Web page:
With the intention of strengthening students’ agency, the improved ‘teacher talk’ itself describes what is being learnt, how it is being learnt, why it is being learnt and where else the learning might be useful.

“The students are more aware of what they are learning and how their learning connects to real life,” says Phil.

“This has seen a dramatic lift in engagement and achievement. By lifting the profile of ‘learning talk’ in classrooms, students are aware of what learning is taking place, and what their next steps are.

The practice of talking about learning in classes is now embedded and is second nature to the teachers that went through the project.”

Strengthening links

Described by Paul as a “close-knit whānau and multicultural school,” Glenavon is a full primary with strong community connections.

“It’s a family school. Everyone knows everyone well and it’s a great little school with a real community feeling.”

At the beginning of the project, Step Up the Talk was introduced to Glenavon whānau at a school hui.

Paul explained the project’s purpose and the vital role parents could play in strengthening their tamariki’s learning.

“I spoke about how the project was going to run over 2016 and how it was vital that parents talked to their children at home about what they learnt that day at school, how they had learnt it, why they had learnt it and how that learning might be used to help them in their future,” he says.

Both at the beginning and the end of the school year, parents were surveyed about how they felt their children understood their own learning.

Phil Toomer says the survey results showed that parents now feel better informed about what goes on in the classroom.

“The whānau survey results from the project showed that parents now feel a lot more informed about their children’s learning and that more and more conversations are taking place at home in regards to what they are doing at school,” he says.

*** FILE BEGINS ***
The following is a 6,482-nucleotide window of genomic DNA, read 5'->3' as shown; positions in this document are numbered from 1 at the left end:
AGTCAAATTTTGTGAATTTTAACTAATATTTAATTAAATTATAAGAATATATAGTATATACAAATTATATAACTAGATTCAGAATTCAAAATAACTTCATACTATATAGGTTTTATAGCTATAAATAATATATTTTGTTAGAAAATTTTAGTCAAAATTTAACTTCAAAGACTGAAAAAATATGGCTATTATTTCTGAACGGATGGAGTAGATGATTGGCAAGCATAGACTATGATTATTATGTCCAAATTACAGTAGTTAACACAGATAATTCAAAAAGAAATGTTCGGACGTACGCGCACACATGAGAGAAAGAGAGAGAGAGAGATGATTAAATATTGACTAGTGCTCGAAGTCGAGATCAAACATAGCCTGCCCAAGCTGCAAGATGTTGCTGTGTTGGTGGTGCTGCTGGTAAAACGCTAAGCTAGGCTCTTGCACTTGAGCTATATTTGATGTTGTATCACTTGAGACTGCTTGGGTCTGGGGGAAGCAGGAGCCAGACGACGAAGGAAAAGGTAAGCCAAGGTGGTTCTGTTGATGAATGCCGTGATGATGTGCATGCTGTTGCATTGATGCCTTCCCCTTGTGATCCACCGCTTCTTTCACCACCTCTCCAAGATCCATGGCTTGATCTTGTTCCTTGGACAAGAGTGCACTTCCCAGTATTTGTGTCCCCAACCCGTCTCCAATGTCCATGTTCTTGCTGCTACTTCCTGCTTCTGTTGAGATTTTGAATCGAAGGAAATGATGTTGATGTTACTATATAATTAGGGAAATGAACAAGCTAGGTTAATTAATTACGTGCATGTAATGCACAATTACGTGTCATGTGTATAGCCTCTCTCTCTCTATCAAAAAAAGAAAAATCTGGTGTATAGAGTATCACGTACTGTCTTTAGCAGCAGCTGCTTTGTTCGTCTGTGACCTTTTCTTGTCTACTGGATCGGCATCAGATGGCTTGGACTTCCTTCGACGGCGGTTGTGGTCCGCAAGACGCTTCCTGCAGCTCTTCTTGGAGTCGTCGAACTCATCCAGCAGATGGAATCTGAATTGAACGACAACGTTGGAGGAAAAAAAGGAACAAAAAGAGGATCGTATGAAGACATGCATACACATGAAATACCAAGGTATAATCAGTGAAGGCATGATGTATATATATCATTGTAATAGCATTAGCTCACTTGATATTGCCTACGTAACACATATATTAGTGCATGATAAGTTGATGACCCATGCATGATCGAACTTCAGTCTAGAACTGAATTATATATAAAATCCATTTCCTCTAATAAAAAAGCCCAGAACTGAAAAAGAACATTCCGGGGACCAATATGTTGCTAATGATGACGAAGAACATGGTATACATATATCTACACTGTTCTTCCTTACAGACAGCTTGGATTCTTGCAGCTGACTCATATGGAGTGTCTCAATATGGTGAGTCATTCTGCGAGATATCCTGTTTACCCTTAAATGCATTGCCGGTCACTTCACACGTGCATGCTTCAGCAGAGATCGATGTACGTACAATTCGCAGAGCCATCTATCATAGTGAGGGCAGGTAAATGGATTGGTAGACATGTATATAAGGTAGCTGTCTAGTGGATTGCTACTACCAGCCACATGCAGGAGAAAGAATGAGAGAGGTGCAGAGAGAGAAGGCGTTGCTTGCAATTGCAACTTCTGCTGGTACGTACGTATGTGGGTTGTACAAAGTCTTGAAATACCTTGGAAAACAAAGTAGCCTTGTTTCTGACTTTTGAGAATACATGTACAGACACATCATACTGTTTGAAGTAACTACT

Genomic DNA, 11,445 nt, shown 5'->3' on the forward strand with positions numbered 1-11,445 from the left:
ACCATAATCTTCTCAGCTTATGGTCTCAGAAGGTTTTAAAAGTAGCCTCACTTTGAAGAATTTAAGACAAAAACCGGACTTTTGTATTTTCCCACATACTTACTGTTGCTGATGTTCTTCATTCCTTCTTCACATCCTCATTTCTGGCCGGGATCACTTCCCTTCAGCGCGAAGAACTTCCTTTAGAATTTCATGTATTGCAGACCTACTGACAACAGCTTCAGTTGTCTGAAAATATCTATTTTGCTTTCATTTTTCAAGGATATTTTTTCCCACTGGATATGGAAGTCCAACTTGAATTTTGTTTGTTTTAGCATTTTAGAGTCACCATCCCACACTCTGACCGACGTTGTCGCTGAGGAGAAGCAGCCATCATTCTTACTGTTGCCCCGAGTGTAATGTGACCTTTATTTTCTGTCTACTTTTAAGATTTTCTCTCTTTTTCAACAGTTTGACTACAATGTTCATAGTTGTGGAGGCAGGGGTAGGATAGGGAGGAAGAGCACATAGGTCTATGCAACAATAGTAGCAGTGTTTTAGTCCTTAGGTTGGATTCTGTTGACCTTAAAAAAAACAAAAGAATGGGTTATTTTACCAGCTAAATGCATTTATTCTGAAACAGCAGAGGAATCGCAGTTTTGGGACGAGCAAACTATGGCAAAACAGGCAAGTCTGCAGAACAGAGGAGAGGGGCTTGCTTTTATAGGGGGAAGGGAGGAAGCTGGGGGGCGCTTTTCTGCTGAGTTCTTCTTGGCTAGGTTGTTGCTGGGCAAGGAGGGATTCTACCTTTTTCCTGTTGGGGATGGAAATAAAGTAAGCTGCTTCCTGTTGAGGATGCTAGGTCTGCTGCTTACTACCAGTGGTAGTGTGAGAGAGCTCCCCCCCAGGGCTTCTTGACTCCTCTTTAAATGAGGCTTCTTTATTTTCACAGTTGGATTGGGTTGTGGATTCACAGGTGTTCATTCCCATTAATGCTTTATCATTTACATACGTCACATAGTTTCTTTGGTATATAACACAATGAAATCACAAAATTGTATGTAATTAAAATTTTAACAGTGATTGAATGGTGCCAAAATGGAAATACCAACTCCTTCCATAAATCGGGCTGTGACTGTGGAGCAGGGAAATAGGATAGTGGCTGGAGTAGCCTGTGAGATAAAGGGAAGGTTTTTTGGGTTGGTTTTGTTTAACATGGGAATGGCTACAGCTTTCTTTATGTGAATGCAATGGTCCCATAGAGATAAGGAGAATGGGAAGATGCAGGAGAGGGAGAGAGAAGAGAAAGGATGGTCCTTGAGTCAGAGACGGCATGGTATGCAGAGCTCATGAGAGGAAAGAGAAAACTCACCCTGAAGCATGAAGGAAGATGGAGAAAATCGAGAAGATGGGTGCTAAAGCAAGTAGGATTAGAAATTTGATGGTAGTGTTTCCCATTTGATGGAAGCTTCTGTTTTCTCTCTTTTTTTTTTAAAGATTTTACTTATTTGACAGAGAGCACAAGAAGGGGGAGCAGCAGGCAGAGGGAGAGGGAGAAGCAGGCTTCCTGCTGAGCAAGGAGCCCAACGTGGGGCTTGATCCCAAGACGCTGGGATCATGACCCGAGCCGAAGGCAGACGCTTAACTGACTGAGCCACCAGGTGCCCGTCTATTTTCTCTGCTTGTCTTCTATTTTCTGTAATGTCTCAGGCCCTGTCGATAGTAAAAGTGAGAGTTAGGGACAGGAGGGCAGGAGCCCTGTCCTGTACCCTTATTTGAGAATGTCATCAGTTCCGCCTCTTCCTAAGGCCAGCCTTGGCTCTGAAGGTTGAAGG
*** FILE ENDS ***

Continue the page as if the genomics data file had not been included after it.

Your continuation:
“Our parent community is hugely supportive of our school, and this project has given them tools to directly help their children at home.”

Teacher-led Innovation Fund

The Teacher-led Innovation Fund (TLIF) allows teachers to inquire into new practices and to let these flourish.

TLIF supports teams of qualified teachers from early learning services, ngā kōhanga reo, schools and kura to collaboratively develop innovative practices that improve learning outcomes.

Education initiatives in the past have often been led by academics, working with teachers. But the TLIF flips this: it’s designed for teams of teachers working together to improve learning outcomes for students. Guided by a project leader, these teachers can call on academics and community experts to work alongside them.

The TLIF supports teams of teachers to develop innovative practices that improve learning outcomes – especially for students who are Māori, Pasifika, have special education needs, and/or come from low socioeconomic backgrounds.

Round 4 opens in November for schools, kura, CoL and early learning services.


BY Education Gazette editors
Education Gazette | Tukutuku Kōrero,

Posted: 9:00 am, 25 September 2017